The minister fails to understand:
John Baird demonstrated Monday that he doesn’t understand what the United Nations is, how it operates, his own allies’ efforts to improve it or its potential for helping his government achieve its goals.
Speaking to the UN General Assembly, Canada’s Foreign Affairs Minister chided the world organization for failing to impose mandatory sanctions against Syria. “Many people of the world, including many of the citizens we represent, cannot understand why this organization – despite the sound and fury of debate in this great assembly – has been unable to make concrete steps,” he said.
So what is John Baird missing? The Big Picture apparently:
The General Assembly has never stopped and never will stop a war – civil or otherwise, in Syria or elsewhere. It is, however, the only permanent forum in which a representative of any of the world’s sovereign nations can air grievances and propose solutions to problems.
I take it that national governments in most parts of the world are unfamiliar with conference calls. Or with issuing a press release, either a physical one (assuming anyone still does that) or a virtual one on the interweb thingy the young people are talking about. Despite it being, at least so far as guest columnists at the Globe are aware, the only permanent forum for airing grievances it would be a patient scholar indeed who could locate any problems that have actually been solved by the UN.
By problems we, of course, mean problems not previously created by the UN. While a brainchild of FDR and Churchill it seems unlikely either men would be pleased at what the UN has become. There is some logic in having a place where the Great Powers can sit around and hash out their differences, a throw-back of sorts to the Congress system of the 19th century. The practical benefits of allowing the Foreign Minister of Burkina Faso a global platform are harder to appreciate.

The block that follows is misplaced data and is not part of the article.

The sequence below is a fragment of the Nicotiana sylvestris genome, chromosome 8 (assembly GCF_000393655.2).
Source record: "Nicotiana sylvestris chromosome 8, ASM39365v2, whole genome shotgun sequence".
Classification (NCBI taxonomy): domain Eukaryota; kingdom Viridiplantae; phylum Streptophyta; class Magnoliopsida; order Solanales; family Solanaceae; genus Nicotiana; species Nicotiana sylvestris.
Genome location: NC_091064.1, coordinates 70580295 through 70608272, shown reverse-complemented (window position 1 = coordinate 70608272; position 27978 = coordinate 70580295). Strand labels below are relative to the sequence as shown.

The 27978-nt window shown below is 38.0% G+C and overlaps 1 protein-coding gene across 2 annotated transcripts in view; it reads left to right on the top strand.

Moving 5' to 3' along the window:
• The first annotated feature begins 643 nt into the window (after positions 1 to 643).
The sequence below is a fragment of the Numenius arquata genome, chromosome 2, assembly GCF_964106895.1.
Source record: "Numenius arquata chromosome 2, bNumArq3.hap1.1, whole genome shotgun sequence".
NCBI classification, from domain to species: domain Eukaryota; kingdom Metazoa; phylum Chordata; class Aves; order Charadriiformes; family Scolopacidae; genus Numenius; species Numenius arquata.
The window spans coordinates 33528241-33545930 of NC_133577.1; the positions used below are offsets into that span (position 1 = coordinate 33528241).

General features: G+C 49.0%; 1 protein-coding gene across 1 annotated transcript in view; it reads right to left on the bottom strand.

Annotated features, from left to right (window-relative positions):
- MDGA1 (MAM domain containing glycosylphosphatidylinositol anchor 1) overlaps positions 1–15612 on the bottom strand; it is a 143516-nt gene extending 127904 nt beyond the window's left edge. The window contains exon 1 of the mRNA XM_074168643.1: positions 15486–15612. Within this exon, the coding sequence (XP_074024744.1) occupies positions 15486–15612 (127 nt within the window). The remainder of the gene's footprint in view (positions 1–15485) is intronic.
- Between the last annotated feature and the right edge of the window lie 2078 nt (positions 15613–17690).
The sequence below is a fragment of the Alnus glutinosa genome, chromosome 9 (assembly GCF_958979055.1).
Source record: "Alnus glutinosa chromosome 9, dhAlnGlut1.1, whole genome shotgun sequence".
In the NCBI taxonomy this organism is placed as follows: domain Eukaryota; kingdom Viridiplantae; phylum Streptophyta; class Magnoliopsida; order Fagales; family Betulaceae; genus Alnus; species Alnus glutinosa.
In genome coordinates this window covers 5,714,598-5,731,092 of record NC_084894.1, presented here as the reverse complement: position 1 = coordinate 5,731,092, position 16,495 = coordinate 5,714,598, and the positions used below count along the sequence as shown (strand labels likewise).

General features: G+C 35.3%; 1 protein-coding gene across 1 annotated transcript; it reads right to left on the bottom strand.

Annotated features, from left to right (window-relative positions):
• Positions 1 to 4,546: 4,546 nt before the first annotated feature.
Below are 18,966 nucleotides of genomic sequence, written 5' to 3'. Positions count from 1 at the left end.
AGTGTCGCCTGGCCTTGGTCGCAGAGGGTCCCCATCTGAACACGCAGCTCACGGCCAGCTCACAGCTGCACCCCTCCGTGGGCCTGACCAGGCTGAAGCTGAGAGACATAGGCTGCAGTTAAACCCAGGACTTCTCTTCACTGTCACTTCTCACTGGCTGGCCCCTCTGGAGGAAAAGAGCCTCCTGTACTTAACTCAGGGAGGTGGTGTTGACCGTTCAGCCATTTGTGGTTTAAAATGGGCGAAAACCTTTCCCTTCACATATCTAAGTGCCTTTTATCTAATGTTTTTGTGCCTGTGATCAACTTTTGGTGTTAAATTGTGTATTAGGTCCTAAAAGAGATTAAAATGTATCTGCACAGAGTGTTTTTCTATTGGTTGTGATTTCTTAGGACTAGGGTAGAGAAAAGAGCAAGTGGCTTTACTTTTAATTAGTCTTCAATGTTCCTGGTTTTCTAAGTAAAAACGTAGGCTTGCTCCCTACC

The General Assembly was created to provide a proto-globalized veneer to the maneuvering of the Great Powers. The UN Declaration of Human Rights and its various, and sometimes worthy, auxiliary outfits such as WHO were designed to provide a moral veil over the Realpolitik proceedings. The whole thing was a pretense underlying a desperate reality. Having a kind of permanent Congress of Vienna made sense in an age where technology had made another big war a risk to the survival of the species.
At some point along the way the moralist trappings, which few in the West took seriously in 1945, became the main event. The UN stopped being a facade and became a bizarre though ultimately pathetic attempt at global governance. Bizarre because it existed in a world divorced from objective reality - Iran and Libya on the Human Rights Council? - and pathetic because of its pantomime nature. The Great Powers today use the UN Security Council as a platform for airing issues already decided upon elsewhere. Great deliberations in the modern world are rarely made in public.
The Cold War UN allowed the USSR and Maoist China to pretend to be civilized countries. The old Westphalia system recognized national sovereignty as a practical necessity. The UN transformed it into a kind of supranational dogma. We were suppose to accept that the voice of Red China was worth in moral terms just as much as Britain or America. This did little to change the actual dynamics of geopolitics, accept improve the PR image of the world's tyrannies.
The free world provides its moral sanction by its simple presence at the UN. It was easy for Soviet Russia to claim moral equivalence between communism and liberty. After all, the Americans themselves treated them as equals, the usual pro forma ideological declarations aside. The same rule persists today, albeit with smaller creatures. The posturing of the Iranian President Mahmoud Ahmadinejad provides dark comic relief to most liberal democratic observers, but it allows him a platform he does not deserve and does little to "air grievances and propose solutions to problems."
The UN survives today due to that most powerful of bureaucratic forces: Inertia. It serves neither a practical nor moral end in the modern world. John Baird should have done more than attack the UN, he should have announced Canada's immediate withdrawal.